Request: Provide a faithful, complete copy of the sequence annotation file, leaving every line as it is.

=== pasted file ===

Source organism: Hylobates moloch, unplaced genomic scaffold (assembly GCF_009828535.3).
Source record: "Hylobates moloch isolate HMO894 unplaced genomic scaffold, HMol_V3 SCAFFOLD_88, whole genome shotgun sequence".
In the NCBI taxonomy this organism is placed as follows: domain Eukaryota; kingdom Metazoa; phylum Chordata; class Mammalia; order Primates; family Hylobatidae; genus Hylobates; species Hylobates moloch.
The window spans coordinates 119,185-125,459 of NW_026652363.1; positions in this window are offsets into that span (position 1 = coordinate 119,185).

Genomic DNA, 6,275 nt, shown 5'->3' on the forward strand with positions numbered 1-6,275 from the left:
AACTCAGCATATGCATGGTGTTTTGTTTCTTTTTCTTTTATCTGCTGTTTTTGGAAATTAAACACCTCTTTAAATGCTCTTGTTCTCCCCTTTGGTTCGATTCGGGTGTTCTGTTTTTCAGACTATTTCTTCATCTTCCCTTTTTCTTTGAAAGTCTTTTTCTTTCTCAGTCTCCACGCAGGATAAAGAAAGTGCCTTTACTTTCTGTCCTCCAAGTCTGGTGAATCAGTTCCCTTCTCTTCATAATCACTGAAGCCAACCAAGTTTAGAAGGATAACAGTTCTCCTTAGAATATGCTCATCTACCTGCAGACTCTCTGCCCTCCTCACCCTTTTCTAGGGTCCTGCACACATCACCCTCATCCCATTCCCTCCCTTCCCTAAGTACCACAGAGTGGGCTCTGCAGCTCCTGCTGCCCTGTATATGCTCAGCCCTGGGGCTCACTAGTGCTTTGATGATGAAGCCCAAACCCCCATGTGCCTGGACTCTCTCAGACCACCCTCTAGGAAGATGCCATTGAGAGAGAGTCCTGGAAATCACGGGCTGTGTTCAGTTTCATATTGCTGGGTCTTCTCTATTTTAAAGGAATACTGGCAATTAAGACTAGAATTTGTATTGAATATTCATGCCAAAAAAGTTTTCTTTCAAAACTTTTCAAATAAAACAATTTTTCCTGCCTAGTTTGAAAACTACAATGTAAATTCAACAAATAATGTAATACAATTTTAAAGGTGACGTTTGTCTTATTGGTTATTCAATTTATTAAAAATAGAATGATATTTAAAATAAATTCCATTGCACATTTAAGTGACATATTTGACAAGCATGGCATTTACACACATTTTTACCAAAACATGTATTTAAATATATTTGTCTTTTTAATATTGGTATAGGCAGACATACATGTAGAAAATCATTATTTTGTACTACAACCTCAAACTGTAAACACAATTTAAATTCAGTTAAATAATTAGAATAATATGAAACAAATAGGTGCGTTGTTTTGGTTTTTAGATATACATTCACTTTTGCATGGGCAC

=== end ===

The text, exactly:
Source organism: Hylobates moloch, unplaced genomic scaffold (assembly GCF_009828535.3).
Source record: "Hylobates moloch isolate HMO894 unplaced genomic scaffold, HMol_V3 SCAFFOLD_88, whole genome shotgun sequence".
In the NCBI taxonomy this organism is placed as follows: domain Eukaryota; kingdom Metazoa; phylum Chordata; class Mammalia; order Primates; family Hylobatidae; genus Hylobates; species Hylobates moloch.
The window spans coordinates 119,185-125,459 of NW_026652363.1; positions in this window are offsets into that span (position 1 = coordinate 119,185).

Genomic DNA, 6,275 nt, shown 5'->3' on the forward strand with positions numbered 1-6,275 from the left:
AACTCAGCATATGCATGGTGTTTTGTTTCTTTTTCTTTTATCTGCTGTTTTTGGAAATTAAACACCTCTTTAAATGCTCTTGTTCTCCCCTTTGGTTCGATTCGGGTGTTCTGTTTTTCAGACTATTTCTTCATCTTCCCTTTTTCTTTGAAAGTCTTTTTCTTTCTCAGTCTCCACGCAGGATAAAGAAAGTGCCTTTACTTTCTGTCCTCCAAGTCTGGTGAATCAGTTCCCTTCTCTTCATAATCACTGAAGCCAACCAAGTTTAGAAGGATAACAGTTCTCCTTAGAATATGCTCATCTACCTGCAGACTCTCTGCCCTCCTCACCCTTTTCTAGGGTCCTGCACACATCACCCTCATCCCATTCCCTCCCTTCCCTAAGTACCACAGAGTGGGCTCTGCAGCTCCTGCTGCCCTGTATATGCTCAGCCCTGGGGCTCACTAGTGCTTTGATGATGAAGCCCAAACCCCCATGTGCCTGGACTCTCTCAGACCACCCTCTAGGAAGATGCCATTGAGAGAGAGTCCTGGAAATCACGGGCTGTGTTCAGTTTCATATTGCTGGGTCTTCTCTATTTTAAAGGAATACTGGCAATTAAGACTAGAATTTGTATTGAATATTCATGCCAAAAAAGTTTTCTTTCAAAACTTTTCAAATAAAACAATTTTTCCTGCCTAGTTTGAAAACTACAATGTAAATTCAACAAATAATGTAATACAATTTTAAAGGTGACGTTTGTCTTATTGGTTATTCAATTTATTAAAAATAGAATGATATTTAAAATAAATTCCATTGCACATTTAAGTGACATATTTGACAAGCATGGCATTTACACACATTTTTACCAAAACATGTATTTAAATATATTTGTCTTTTTAATATTGGTATAGGCAGACATACATGTAGAAAATCATTATTTTGTACTACAACCTCAAACTGTAAACACAATTTAAATTCAGTTAAATAATTAGAATAATATGAAACAAATAGGTGCGTTGTTTTGGTTTTTAGATATACATTCACTTTTGCATGGGCAC